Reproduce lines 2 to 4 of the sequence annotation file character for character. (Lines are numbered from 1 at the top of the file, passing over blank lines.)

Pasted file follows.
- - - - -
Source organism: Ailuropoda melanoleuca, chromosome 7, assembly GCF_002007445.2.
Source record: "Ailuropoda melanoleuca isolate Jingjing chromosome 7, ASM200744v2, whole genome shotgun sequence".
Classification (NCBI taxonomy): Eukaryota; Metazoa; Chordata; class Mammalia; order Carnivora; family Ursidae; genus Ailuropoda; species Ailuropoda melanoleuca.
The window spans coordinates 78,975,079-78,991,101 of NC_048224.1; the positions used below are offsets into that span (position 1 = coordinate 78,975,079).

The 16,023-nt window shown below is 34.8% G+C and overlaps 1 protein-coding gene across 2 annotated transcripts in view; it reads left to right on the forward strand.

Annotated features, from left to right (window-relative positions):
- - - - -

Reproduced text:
Source record: "Ailuropoda melanoleuca isolate Jingjing chromosome 7, ASM200744v2, whole genome shotgun sequence".
Classification (NCBI taxonomy): Eukaryota; Metazoa; Chordata; class Mammalia; order Carnivora; family Ursidae; genus Ailuropoda; species Ailuropoda melanoleuca.
The window spans coordinates 78,975,079-78,991,101 of NC_048224.1; the positions used below are offsets into that span (position 1 = coordinate 78,975,079).